Gingrich dares Cuomo to raise taxes, dares Pelosi to raise ethics, and clarifies his 'janitorial' prescription
4:33 pm Dec. 5, 20111
On Monday afternoon, after a fund-raiser at the Union League Club, Newt Gingrich held court for a few dozen reporters in an upstairs library.
Gingrich, who has risen suddenly in the polls in the last few weeks, has made a show of abiding by Ronald Reagan's Eleventh Commandment, refusing to attack his rivals in the debates, and even suggesting he would avoid criticizing his chief rival for the nomination, Mitt Romney. But, with the race increasingly looking like a two-man contest and reporters nudging him about their differences, it's proven a slightly difficult thing to do.
Asked about the label of "career politician," which Romney has tried to stick on the former speaker in recent weeks, with decreasing subtlety, Gingrich attempted to turn the notion around.
"I don't know that you ought to count running for the Senate in 1994, running for governor, then running for president for six years," Gingrich said. "I don't know whether that makes him a career politician or not. I'll let you decide.
"It's fair to say I've been a successful candidate a number of times. It's also fair to say that as a citizen I've been very proud of the fact I started working, as a citizen, at 15 years of age, because I think that citizenship is very important. And I would hope that Governor Romney would think of himself as a citizen."
The age at which people began working was something of a theme for the afternoon event, with Gingrich, in full professor mode, asking how many of the assembled reporters had begun some form of work by age ten (a few hands went up), and later, explaining how his spokesman, R.C. Hammond, had learned a lot working on computers at his school.
Gingrich has made it a talking point that kids these days, particularly in poorer neighborhoods, aren't sufficiently imbued with the ethics of hard work.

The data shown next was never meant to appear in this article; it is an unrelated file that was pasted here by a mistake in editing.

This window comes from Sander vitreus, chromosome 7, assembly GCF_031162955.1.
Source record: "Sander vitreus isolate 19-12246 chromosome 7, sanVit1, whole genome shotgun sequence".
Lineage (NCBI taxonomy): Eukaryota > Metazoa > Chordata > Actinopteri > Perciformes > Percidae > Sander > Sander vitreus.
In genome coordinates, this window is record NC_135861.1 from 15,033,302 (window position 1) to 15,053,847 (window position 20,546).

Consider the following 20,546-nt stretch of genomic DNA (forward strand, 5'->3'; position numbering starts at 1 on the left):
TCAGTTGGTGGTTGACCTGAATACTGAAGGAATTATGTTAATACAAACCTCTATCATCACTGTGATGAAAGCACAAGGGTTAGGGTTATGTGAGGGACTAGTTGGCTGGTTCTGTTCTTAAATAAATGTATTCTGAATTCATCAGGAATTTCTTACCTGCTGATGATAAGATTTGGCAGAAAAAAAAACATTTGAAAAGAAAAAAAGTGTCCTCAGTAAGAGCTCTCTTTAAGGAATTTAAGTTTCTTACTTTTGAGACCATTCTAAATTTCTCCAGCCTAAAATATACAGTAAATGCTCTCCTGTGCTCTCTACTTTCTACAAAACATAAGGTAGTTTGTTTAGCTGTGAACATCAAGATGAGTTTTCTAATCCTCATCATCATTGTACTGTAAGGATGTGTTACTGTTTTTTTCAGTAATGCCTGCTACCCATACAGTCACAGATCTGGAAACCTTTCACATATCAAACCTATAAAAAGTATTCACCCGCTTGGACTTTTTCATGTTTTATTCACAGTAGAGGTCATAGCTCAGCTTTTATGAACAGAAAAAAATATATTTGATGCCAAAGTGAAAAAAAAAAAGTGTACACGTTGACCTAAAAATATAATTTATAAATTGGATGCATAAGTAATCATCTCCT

"Take some of those kids who are in danger of dropping out. What if they were the assistant clerk in the front office? What if they helped in the kitchen?" he asked.
He also tried to clarify a prior suggestion about them doing janitorial work by saying he wasn't talking about "heavy, dangerous janitorial work."
"There are a number of things done to clean buildings that are not heavy or dangerous," he said, adding that it would give them a little extra money in their pockets."This is called America. It's how people rise in America. They learn to work."
Gingrich also responded, briefly, to a question about Governor Andrew Cuomo's potential changes to the tax code, which could raise the rate paid by the state's highest earners.
"If I were the Florida Chamber of Commerce, I would run ads, encourage him to do it," he said.
Asked about Nancy Pelosi's comments that she would be pleased to see him run, and might even disclose some of what she learned about him during her time on the Ethics Committee, Gingrich called it an "early Christmas gift."
"That is a fundamental violation of the rules of the House and I would hope that members would immediately file charges against her the second she does it. I think it tells you how capriciously political that committee was when she was on it. I think it tells you how tainted the outcome was that she was on it. And I think that what she said to you today should explain a great deal about what happened in the ethics process when Nancy Pelosi was at the heart of it, and is now prepared to totally abuse the House process.
"So I regard as a useful education for the American people to see what a tainted political ethics operation Nancy Pelosi was engaged in. And I would hope the House would immediately condemn her if she uses any material that was gathered while she was on the Ethics Committee."
"But as you know, corrections often appear on page 17," he said.